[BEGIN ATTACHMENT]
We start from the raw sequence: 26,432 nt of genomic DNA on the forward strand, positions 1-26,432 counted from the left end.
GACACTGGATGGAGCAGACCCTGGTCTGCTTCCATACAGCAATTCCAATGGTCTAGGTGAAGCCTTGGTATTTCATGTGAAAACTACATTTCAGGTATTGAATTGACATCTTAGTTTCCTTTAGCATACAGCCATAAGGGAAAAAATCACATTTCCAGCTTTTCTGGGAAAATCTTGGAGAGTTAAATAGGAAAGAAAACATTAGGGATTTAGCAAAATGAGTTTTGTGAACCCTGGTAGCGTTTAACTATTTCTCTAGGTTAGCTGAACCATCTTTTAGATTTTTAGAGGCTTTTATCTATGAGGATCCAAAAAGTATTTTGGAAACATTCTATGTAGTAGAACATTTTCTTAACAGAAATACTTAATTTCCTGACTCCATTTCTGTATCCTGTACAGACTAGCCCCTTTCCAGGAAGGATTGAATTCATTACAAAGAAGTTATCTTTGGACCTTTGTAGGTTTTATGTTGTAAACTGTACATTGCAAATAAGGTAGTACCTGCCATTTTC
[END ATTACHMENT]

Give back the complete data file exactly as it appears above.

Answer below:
We start from the raw sequence: 26,432 nt of genomic DNA on the forward strand, positions 1-26,432 counted from the left end.
GACACTGGATGGAGCAGACCCTGGTCTGCTTCCATACAGCAATTCCAATGGTCTAGGTGAAGCCTTGGTATTTCATGTGAAAACTACATTTCAGGTATTGAATTGACATCTTAGTTTCCTTTAGCATACAGCCATAAGGGAAAAAATCACATTTCCAGCTTTTCTGGGAAAATCTTGGAGAGTTAAATAGGAAAGAAAACATTAGGGATTTAGCAAAATGAGTTTTGTGAACCCTGGTAGCGTTTAACTATTTCTCTAGGTTAGCTGAACCATCTTTTAGATTTTTAGAGGCTTTTATCTATGAGGATCCAAAAAGTATTTTGGAAACATTCTATGTAGTAGAACATTTTCTTAACAGAAATACTTAATTTCCTGACTCCATTTCTGTATCCTGTACAGACTAGCCCCTTTCCAGGAAGGATTGAATTCATTACAAAGAAGTTATCTTTGGACCTTTGTAGGTTTTATGTTGTAAACTGTACATTGCAAATAAGGTAGTACCTGCCATTTTC